Novel Lithium Battery Creator Wins European Inventor Award
Esther Sans Takeuchi, a chemical engineer from the United States, received this year’s European Inventor Award for developing lithium batteries to power implantable cardioverter defibrillators (ICDs).
The European Patent Office (EPO) awarded Takeuchi in the non-EPO countries category on June 7.
Takeuchi’s batteries are made of lithium and silver vanadium oxide. They extend the power source lifespan of ICDs to about five years. The battery has enabled more patients to use ICDs and avoid surgery.
An ICD is a device that doctors implant in the chest or abdomen. They use it to regulate irregular heartbeats in a condition called arrhythmias.
It can be a life-saving device and control sudden cardiac arrest. The device uses electrical pulses or shocks to reset the heart if it stops beating due to a cardiac arrest.
Before Takeuchi’s invention, ICDs were bulky and lasted about a year. Since they were big, they could only be placed in the abdomen. Moreover, patients had to undergo surgery to have them replaced every year.
Now, ICDs are compact and more efficient. They last five years and can be placed under the collarbone like pacemakers. They have one million times higher power than the old batteries.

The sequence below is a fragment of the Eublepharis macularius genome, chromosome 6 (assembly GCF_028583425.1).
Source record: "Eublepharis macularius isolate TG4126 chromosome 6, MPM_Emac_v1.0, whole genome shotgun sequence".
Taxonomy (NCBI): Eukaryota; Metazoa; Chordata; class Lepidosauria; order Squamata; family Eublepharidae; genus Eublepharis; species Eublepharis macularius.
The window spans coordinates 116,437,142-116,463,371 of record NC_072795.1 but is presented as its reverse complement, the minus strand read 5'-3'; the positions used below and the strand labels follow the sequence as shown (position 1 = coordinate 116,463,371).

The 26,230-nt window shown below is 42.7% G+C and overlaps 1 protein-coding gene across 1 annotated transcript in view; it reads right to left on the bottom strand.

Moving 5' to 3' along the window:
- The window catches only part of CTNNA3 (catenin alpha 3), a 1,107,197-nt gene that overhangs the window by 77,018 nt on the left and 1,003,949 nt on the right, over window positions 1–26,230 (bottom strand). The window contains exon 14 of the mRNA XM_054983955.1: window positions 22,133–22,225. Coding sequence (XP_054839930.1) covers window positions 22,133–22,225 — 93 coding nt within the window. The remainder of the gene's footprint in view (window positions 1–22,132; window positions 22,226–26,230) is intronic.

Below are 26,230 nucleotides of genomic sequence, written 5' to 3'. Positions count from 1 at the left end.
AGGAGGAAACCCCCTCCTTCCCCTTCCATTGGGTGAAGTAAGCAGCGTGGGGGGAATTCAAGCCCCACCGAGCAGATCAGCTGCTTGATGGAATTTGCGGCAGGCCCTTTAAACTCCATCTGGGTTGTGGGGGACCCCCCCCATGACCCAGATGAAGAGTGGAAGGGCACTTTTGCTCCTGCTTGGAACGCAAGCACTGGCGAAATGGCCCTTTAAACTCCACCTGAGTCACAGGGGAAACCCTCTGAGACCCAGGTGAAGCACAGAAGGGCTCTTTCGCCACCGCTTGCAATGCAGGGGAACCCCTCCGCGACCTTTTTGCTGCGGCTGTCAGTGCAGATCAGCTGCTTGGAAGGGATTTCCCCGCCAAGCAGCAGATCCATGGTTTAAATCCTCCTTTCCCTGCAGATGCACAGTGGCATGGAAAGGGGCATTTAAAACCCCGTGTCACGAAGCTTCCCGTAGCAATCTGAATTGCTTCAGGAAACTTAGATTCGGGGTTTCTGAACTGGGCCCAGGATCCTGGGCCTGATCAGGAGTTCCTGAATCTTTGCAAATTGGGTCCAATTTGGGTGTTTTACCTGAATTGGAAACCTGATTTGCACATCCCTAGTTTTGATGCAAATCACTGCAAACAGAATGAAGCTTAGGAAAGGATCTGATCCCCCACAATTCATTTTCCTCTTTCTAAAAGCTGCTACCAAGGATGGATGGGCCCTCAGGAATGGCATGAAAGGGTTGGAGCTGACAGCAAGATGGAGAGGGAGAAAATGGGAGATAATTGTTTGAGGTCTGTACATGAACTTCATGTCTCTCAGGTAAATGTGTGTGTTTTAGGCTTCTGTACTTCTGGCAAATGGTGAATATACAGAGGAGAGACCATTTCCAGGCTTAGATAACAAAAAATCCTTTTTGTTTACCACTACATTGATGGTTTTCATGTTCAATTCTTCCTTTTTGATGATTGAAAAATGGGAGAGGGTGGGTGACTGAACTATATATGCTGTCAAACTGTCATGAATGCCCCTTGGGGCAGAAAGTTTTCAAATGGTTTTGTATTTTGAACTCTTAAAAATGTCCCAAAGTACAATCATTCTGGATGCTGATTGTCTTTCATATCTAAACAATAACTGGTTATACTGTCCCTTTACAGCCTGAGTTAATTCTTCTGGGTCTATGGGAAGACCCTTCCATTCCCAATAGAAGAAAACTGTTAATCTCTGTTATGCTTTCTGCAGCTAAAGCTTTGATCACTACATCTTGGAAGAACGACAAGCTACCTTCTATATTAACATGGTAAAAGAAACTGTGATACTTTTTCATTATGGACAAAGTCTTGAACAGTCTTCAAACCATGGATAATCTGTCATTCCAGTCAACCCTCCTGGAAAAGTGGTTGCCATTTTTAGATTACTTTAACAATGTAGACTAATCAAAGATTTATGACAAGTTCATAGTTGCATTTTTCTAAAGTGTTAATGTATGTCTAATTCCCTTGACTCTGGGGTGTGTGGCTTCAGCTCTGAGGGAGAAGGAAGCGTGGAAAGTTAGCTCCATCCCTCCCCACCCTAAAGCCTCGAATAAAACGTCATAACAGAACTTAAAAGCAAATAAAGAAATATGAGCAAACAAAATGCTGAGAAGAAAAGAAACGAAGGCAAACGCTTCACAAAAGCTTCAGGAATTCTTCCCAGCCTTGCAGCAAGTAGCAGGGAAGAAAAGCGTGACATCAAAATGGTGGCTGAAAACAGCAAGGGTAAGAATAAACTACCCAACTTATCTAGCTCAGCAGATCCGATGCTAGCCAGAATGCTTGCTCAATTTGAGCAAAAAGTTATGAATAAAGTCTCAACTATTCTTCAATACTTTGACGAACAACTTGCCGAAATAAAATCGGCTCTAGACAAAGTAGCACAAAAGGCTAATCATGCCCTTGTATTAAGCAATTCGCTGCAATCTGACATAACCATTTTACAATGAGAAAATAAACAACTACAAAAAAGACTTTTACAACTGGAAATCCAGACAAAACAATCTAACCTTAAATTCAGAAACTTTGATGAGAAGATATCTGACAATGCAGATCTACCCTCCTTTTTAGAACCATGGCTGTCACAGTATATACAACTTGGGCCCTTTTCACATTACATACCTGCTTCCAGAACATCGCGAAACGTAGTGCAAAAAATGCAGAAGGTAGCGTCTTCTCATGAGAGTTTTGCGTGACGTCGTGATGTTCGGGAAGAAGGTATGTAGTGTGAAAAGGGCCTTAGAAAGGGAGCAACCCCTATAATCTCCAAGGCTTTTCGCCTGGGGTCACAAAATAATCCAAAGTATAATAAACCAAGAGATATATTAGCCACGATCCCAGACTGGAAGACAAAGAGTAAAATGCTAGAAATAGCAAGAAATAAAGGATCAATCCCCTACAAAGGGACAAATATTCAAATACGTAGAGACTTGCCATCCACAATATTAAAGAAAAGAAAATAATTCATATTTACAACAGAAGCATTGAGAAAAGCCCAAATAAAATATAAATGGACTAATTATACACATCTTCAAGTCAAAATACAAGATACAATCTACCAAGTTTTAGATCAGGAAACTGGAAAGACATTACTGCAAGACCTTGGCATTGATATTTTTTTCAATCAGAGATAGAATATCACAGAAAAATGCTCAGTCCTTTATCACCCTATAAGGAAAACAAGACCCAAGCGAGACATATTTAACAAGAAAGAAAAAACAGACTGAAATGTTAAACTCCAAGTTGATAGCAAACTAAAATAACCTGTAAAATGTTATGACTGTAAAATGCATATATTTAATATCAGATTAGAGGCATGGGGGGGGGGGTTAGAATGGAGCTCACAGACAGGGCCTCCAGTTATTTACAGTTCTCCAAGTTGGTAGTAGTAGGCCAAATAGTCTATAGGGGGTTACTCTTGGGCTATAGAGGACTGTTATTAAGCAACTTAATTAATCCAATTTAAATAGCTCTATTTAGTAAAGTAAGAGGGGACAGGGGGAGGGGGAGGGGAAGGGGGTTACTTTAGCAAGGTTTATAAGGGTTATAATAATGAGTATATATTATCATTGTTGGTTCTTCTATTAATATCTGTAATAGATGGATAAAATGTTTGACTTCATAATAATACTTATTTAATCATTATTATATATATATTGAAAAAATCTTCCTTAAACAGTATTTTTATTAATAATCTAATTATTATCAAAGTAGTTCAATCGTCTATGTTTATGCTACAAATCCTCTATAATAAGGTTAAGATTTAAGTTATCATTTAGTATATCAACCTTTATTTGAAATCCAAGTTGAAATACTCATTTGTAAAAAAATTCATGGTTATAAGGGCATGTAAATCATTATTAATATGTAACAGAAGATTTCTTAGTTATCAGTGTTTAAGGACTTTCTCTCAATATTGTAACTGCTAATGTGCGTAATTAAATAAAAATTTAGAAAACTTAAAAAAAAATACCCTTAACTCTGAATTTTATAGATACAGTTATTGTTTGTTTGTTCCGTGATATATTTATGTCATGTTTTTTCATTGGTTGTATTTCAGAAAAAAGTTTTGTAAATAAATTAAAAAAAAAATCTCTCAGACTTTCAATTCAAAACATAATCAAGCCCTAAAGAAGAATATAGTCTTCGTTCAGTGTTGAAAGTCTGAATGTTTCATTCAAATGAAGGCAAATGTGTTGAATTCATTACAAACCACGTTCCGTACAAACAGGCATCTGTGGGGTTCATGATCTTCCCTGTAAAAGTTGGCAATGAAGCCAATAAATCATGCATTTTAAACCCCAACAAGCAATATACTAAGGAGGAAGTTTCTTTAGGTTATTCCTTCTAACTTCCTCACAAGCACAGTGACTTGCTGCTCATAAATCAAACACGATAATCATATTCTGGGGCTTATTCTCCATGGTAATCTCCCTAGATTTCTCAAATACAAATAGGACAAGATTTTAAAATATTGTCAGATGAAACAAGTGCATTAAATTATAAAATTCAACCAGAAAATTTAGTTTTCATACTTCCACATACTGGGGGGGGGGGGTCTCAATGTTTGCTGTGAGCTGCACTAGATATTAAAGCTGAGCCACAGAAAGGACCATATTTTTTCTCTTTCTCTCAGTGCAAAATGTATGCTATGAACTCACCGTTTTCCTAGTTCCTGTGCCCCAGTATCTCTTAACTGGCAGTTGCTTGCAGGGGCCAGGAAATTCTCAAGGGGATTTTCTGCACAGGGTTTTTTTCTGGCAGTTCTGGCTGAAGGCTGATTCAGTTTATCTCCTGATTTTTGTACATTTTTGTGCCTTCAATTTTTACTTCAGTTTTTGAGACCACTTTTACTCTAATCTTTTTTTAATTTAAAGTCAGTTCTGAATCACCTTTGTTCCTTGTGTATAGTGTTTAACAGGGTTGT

Companies have already incorporated lithium silver vanadium oxide batteries into other medical implantable devices and pumps, such as those which manage cardiac rhythm and neurostimulation.
The industry is always on the lookout for efficient and cost-effective ways to power devices. Takeuchi’s novel batteries have the potential to be used in other products such as electric vehicles and smartphones.
Takeuchi developed the new battery model using a new cathode, a highly conductive electrolyte, and a cell design that enabled higher power.
The anode, as with most batteries, is made of lithium as it can provide energy in high volume. Takeuchi’s idea to add silver vanadium oxide gives the cells higher power. In addition, vanadium gives them a longer life.